Called to care. Living with AIDS

Systemic racism leaves people of colour exposed to global health threats


Duration: 3min 20sec


KHOPOTSO: Caiphas Mohale appears to be in his mid-thirties, he’s a passionate speaker and a snappy, smart dresser. He has the dedication of a teacher and the bearing of an office manager. But, he does neither for a living. Instead, he spends his days caring for the sick. To meet him, I visited his parish, in Duiwelskloof, some kilometres away from Tzaneen, in Limpopo, where the local priest, Father Tom, was hosting a retreat for home-based care workers. He offered some practical example, based on the Scriptures.

FATHER TOM: I have suffered some terrible disaster. I’ve been diagnosed with something. And my question is: ‘Why did it happen to me?’

What do you say to me as a friend? We’re talking about Job and the friends of Job, and the friends of Job were trying to console him, but it seems they got it wrong. What would you say to me?

KHOPOTSO: A fellow believer, Sister Sally Duigan, tries to respond.

SISTER SALLY: Uuuurgh It’s a difficult one, but it’s very real.

KHOPOTSO: And the Old Testament story about Job goes on to say that his friends blamed him for his affliction, suggesting that it was a justifiable punishment for something he must have done. Today, many people with HIV and AIDS are discovering that they are modern-day Jobs. And this is a dangerous fallacy that Caiphas Mohale, a staunch Catholic, feels needs to be addressed.

CAIPHAS MOHALE: We’ve said to ourselves that we must know them. We must identify them and say these are the people, so that when you pray, I mention your name because I’ll be saying: God, this is Tebogo who’s sick. Then that will be something else. But if you just sit in the church and say we are praying for the people who are sick, who are those? So, we said in order to answer this question we just have to go out and really help our people because it’s our brothers and sisters, it’s our mothers, it’s our fathers. So, why sit back and start pointing fingers?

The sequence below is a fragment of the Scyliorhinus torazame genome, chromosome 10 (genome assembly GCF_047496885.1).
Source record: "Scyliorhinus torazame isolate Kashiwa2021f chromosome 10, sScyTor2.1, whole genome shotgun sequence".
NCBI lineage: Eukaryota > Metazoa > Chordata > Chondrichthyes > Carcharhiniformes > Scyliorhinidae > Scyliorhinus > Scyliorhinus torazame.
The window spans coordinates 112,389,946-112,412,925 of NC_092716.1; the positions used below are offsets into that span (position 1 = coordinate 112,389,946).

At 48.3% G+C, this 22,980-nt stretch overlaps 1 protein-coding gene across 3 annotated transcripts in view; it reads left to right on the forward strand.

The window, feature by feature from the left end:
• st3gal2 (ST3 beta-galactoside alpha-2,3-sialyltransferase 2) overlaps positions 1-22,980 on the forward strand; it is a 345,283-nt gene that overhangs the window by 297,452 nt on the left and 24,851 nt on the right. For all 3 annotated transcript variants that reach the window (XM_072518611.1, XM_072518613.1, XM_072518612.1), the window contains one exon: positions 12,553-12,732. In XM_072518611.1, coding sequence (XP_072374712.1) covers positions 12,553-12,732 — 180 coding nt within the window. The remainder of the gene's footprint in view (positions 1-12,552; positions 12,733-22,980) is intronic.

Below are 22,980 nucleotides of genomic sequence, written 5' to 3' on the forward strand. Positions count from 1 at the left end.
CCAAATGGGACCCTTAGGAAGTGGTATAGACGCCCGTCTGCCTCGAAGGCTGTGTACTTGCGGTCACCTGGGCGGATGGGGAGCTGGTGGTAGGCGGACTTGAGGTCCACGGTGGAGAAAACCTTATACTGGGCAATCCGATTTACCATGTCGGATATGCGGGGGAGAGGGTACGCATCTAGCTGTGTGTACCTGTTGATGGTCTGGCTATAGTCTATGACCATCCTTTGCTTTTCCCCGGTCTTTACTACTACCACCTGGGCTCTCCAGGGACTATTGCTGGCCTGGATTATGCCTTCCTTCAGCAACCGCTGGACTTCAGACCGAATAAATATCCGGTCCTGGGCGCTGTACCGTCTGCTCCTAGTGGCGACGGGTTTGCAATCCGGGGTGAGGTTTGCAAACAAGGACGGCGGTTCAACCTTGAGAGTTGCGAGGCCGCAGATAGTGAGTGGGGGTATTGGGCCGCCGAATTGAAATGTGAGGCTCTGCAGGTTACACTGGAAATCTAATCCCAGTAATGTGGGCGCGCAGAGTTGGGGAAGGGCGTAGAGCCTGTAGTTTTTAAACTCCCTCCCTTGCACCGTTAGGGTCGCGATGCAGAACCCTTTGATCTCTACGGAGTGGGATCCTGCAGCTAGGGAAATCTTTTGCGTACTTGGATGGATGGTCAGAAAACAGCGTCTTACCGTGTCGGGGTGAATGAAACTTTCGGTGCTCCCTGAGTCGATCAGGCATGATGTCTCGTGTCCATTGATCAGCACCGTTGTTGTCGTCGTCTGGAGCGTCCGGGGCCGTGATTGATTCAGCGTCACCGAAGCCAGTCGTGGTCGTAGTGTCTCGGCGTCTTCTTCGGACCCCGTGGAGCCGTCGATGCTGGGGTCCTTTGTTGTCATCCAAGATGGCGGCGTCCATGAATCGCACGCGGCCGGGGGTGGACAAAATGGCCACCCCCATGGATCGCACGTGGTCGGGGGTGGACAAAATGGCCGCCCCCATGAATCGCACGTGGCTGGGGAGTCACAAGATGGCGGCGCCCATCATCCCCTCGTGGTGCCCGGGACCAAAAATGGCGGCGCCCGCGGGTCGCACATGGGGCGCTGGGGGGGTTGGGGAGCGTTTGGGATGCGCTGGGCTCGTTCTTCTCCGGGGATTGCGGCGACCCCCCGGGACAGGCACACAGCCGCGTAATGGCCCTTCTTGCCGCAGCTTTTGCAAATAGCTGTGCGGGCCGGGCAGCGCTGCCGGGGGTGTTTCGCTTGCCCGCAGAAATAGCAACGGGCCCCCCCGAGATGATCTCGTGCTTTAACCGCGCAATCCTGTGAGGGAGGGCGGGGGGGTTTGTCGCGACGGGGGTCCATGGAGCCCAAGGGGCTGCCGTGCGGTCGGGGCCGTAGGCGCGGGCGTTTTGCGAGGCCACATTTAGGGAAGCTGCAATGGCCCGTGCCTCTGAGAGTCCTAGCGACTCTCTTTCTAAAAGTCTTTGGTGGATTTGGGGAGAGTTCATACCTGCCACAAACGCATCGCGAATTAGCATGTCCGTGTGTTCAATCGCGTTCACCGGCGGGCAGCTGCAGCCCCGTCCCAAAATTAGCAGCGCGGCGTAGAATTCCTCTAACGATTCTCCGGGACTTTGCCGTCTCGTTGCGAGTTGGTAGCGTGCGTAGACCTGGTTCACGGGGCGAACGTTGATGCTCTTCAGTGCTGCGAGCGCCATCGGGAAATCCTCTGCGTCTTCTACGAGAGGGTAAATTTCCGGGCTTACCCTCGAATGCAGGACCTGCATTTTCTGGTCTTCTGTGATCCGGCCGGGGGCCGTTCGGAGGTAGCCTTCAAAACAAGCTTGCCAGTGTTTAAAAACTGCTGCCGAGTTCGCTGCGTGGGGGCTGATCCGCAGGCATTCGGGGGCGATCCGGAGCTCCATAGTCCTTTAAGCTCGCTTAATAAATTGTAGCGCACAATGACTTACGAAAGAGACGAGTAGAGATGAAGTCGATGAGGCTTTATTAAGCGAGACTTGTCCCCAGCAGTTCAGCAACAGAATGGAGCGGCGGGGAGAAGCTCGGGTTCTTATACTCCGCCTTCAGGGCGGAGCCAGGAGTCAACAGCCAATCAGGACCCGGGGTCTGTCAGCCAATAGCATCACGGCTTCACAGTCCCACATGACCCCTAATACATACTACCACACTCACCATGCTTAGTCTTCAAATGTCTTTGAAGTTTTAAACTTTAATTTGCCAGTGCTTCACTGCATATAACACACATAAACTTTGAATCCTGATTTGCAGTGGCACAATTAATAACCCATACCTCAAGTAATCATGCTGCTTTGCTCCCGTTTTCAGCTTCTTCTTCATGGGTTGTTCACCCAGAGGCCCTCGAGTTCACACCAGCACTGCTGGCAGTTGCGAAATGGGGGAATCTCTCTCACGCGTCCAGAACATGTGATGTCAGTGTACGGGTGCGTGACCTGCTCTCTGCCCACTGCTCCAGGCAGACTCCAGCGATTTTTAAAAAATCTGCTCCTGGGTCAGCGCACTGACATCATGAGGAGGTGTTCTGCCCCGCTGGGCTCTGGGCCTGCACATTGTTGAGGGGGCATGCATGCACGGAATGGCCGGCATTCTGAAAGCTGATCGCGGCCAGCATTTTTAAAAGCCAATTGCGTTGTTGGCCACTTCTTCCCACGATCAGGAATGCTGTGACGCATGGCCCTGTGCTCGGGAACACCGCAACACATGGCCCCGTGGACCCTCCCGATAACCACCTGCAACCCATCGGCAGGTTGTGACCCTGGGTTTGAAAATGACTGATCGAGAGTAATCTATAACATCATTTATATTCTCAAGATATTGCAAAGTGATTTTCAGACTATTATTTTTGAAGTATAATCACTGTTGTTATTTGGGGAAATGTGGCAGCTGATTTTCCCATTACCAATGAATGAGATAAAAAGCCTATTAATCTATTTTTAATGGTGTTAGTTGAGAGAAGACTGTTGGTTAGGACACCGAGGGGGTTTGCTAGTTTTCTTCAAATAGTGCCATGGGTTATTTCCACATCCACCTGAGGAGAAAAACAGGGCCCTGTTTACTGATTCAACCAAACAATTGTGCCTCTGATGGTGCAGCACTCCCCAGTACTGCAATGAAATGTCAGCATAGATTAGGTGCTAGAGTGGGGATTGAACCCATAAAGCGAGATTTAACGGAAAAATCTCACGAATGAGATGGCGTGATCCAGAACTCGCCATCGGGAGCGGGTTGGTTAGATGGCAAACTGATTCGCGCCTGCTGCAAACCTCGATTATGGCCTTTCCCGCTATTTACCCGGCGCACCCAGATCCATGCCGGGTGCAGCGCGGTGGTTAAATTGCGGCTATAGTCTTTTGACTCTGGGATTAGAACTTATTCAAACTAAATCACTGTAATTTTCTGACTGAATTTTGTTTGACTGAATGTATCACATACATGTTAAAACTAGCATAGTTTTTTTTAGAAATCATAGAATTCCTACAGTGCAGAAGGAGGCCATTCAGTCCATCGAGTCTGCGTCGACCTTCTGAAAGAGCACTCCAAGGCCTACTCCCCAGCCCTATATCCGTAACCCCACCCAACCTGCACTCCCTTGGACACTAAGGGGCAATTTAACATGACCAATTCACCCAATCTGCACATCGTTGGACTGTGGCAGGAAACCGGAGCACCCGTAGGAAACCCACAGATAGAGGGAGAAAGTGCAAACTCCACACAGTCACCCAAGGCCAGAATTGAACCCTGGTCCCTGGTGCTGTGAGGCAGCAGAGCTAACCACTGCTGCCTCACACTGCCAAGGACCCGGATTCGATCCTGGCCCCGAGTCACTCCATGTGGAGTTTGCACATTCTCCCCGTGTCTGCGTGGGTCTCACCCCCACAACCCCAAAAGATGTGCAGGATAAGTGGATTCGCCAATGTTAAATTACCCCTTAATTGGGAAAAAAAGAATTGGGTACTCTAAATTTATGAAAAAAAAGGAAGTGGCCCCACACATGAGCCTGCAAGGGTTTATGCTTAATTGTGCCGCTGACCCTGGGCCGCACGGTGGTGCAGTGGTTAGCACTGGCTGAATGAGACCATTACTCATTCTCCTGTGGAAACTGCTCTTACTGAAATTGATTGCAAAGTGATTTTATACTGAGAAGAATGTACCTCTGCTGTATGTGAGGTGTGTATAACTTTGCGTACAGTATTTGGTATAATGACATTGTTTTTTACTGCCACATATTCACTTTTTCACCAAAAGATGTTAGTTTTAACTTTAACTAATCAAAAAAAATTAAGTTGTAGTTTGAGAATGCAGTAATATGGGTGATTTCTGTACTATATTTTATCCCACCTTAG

KHOPOTSO: In his rounds as a care-giver in Bolobedu, Caiphas meets different people with various diseases and needs.

CAIPHAS MOHALE: With the TB patients, they are many so when we go around we even encourage them to take medication. Sometimes, you find that (with) the medication you (have to) eat first. What do you eat if you are poor? So, when we come we always give them something so that with the drugs they are given from the clinic, they can use them. Really, the TB people, they are really many, not forgetting that TB is something that is related with AIDS. But with the HIV positive people, really, you know, to come out is really still difficult. But we’ve started a group in Kgapane Hospital. They come together and share their experiences. They see that I’m not alone. There are people who are really like me. The number now is 37 those (whom) we have identified.

KHOPOTSO: But, is this something that Caiphas really wants to do  and without payment?

CAIPHAS MOHALE: Really, for me, it was a calling because these people were really left out, sidelined. And when you are sick you need someone to come and see you. If you are helped, why don’t you go and help other people? We are called to action because of this pandemic.

KHOPOTSO: Caiphas Mohale is a rare find in a domain that is left almost exclusively to women, who are traditionally expected to assume the role of nurturers and carers. Mohale’s example, and the presence of a few other male care-givers at the Duiwelskloof Catholic parish retreat, could be a signal that times are changing.



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